Late in the afternoon we finally headed out for some tourist activities. We went on a pedicab tour of the Hutong district, an area of some 700 year-old narrow streets with quadrangles of homes that represented where common people lived. These homes are around the Forbidden City and were build during the Yuan, Ming and Qing dynasties. Here is a picture of Jonathan and me preparing for our pedicab ride and an example of a fancy rooftop in the Hutong.
After our short tour, we were left to our own devices for dinner and entertainment. Here is a picture of a few of my colleagues and our tour guide, Sonia, hamming it up for the camera.
It is now nearly 6 am and I must get ready to head out for the day. We leave each morning and do not return until the evening, and today will be no exception. When we return we will need to pack and be ready for an early departure to Lhasa. We are all very excited about this next leg of the trip and admittedly, a little nervous. That's all for now. Have a good one!

Tuesday, May 22, 2007

Day 6 - The Great Wall and More

Let me begin this entry by stating that I have just returned from a special banquet prepared for us by our hosts. At this dinner we drank Er Guo Tou, a Chinese "wine" that is 48% liquor. Each time we were toasted by the host, we raised our glasses and said "Gan Bei," or bottoms up. I did this 5 times during the course of the evening, so if this entry is a tad bit incoherent, you will know why. (I am not a drinker, so perhaps you can imagine how I'm feeling!)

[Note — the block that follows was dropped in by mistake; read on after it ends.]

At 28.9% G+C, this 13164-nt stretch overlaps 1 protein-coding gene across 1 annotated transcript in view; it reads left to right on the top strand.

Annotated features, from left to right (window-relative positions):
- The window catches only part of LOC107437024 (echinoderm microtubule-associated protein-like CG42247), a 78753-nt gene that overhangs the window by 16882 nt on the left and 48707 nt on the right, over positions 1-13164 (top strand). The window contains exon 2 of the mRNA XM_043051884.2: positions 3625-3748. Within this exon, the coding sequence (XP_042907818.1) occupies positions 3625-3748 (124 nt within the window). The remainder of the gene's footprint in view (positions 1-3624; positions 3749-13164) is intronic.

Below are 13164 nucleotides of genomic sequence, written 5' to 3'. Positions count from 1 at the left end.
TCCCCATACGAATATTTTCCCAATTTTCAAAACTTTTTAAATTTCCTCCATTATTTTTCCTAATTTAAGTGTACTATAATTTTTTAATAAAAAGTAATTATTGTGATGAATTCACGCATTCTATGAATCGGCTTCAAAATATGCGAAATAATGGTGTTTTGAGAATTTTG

We began our day at Beijing Normal University with a question and answer session on their International Education program and then had a lecture on the Chinese educational system. This information was not new to me, since I researched the system of public education and presented it to our seminar group when we first began meeting. What struck me during the presentation is that the system in China currently educates the number of students equivalent to the entire population of the US. This is a figure so large that it is nearly incomprehensible. Once the lecture ended we had a very quick tour of the campus before leaving for lunch.

I should tell you that our trip here was planned by the China Association for International Friendly Contact. Our time is highly scheduled and carefully supervised. During several excursions we have been required to visit state- or government-run operations. Today our lunch was in a restaurant at a state-run cloisonne factory and gift shop. We did have the unique opportunity to see some pieces being made. Here are some pictures.
Once we had lunch and explored the store, we headed to the Ba Da Ling section of the Great Wall. This is the most popular section of the Great Wall, since it is only about 44 miles from Beijing. This section was built around 1505 and was restored in the 1950s and 1980s. How was it? Take a look and find out.
The last picture says a lot. It was rainy, gray, slippery, and in places, surprisingly crowded. What we could see was absolutely stunning, and even though we returned to the bus soaked, the walk on the Great Wall was incredible.

Okay, I'm off to bed. I wish I could write more, but the Er Guo Tou has kicked in and I need some rest. More tomorrow!